Facebook, Microsoft and Yahoo in recent days have won federal government permission to include requests from the court as part of the overall number of data requests they receive from federal, state and local officials. Google has rejected that approach as too imprecise to help users understand the scope of its cooperation with federal surveillance.
“Google’s users are concerned about the allegations. Google must respond to such claims with more than generalities,” it said.
Speaking Tuesday before a House committee, intelligence officials defended the surveillance, claiming that data collected by the NSA have helped law enforcement to foil dozens of terrorist plots:
Gen. Keith B. Alexander, the head of the NSA, told the committee that the programs had helped prevent “potential terrorist events over 50 times since 9/11.” He said at least 10 of the disrupted plots involved terrorism suspects or targets in the United States.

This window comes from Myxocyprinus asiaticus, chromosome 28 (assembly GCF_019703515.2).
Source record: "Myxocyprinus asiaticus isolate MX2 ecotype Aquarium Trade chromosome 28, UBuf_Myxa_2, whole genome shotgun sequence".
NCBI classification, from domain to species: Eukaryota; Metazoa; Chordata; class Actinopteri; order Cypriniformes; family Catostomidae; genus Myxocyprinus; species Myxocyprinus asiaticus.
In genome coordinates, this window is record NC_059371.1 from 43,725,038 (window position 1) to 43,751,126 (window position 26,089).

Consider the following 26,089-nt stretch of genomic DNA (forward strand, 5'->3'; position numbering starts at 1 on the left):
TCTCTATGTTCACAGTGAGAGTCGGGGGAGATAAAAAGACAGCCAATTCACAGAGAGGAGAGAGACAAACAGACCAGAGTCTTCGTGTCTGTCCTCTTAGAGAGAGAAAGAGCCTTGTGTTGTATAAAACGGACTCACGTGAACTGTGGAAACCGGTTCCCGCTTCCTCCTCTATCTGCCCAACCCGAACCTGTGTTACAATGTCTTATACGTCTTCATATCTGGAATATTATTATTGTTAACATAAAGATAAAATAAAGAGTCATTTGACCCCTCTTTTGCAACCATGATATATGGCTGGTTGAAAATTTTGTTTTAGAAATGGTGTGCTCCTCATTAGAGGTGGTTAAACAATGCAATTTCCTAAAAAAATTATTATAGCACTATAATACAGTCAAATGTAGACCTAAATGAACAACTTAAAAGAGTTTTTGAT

Alexander said officials do not plan to release additional information publicly, to avoid revealing sources and methods of operation, but he said the House and Senate intelligence committees will receive classified details of the thwarted plots. . .
Alexander said that more than 90 percent of the information on the foiled plots came from a program targeting the communications of foreigners, known as PRISM. The program was authorized under Section 702 of a 2008 law that amended the Foreign Intelligence Surveillance Act (FISA). . .